Feb 9, 2010

A Symphony in Color

The first time I saw a painting by Whistler, I was quite amazed.

There's something about his paintings that grows on you. At first glance, they're just a wash of color. Only at further contemplation, do the details come out. The bodies are strangely long. Most of the painting taken up by the clothing, the length of the dresses, or the cape. But the details... Just wow. The folds of the material, the draping of the cloth, the walls behind the model.

And the strange names. "Arrangement in Black", "Symphony in Flesh Colour and Pink", "Rose et or: La Tulipe" ("Pink and Gold: The Tulip"), "Arrangement in Black and Brown: The Fur Jacket", "Nocturne in Black and Gold: The Falling Rocket", "Arrangement in Grey and Black, No. 1: Portrait of the Artist's Mother". I couldn't understand why the color was the most important part of the name, or the music reference. It made me stop and reconsider how to view the painting. The color became the main emphasis. And from the color, a deeper understanding of the feeling of the paintings, of the music that they play. The portraits grew alive. I could almost see real live people standing in front of me.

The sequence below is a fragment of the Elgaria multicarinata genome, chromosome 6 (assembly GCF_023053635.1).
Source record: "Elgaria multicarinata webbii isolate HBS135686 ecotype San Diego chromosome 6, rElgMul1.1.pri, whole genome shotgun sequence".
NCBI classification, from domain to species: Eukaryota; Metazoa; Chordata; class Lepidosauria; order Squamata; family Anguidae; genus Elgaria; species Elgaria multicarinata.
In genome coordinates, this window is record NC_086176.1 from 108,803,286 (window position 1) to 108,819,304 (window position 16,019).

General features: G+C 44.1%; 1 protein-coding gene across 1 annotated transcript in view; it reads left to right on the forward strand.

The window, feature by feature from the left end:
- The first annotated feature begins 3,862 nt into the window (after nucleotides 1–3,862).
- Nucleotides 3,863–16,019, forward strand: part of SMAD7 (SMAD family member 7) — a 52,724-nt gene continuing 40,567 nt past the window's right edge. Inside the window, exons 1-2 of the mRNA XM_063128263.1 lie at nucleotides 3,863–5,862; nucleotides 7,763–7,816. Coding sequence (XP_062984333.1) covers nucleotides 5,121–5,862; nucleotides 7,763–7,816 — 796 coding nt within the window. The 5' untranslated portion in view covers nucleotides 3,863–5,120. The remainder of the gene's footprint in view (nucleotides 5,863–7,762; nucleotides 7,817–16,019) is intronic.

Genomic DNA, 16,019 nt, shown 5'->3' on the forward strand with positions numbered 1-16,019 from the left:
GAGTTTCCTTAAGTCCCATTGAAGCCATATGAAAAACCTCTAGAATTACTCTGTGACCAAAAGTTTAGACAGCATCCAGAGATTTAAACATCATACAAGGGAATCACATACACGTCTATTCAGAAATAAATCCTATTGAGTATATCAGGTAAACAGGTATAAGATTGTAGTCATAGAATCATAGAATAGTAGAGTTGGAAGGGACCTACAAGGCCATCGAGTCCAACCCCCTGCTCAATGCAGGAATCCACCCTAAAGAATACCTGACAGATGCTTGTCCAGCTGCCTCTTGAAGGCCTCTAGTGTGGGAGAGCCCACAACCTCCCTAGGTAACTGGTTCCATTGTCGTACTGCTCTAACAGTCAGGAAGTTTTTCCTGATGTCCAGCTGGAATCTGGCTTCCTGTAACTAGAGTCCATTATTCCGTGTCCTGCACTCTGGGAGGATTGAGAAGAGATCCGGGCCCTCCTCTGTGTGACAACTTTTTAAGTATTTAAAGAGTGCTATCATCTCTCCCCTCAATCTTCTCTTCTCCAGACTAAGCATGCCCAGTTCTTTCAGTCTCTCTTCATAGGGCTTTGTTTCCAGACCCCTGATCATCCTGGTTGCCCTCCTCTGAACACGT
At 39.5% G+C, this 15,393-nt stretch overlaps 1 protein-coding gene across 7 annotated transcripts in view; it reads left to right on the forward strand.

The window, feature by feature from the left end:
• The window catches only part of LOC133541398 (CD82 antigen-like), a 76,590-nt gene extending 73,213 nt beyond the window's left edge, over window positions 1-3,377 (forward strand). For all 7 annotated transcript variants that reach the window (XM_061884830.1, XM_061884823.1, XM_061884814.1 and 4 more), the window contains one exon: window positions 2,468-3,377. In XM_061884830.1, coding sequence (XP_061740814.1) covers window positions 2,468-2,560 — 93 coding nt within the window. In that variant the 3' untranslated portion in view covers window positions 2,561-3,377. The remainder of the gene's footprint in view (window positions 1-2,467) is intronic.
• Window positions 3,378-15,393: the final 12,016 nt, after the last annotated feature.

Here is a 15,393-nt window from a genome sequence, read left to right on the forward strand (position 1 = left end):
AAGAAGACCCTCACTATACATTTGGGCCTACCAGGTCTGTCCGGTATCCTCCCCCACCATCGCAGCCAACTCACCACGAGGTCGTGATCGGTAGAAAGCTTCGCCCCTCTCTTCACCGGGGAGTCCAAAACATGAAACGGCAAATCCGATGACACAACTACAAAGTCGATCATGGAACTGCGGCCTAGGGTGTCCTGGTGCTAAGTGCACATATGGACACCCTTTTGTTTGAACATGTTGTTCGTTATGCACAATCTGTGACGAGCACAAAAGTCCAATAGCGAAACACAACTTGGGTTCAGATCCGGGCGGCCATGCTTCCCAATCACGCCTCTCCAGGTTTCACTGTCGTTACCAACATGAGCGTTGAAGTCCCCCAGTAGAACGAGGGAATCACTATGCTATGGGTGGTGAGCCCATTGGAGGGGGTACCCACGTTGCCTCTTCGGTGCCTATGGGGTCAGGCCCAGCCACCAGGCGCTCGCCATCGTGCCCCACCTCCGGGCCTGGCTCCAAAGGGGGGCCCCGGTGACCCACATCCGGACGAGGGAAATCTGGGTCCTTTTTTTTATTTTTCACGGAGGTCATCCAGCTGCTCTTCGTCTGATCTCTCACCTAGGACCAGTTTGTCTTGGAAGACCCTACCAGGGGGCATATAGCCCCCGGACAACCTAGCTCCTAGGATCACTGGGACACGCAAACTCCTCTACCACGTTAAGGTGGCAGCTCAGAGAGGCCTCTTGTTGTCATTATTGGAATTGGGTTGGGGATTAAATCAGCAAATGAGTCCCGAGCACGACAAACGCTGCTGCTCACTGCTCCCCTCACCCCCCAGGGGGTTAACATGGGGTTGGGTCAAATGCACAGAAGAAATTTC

What Genius!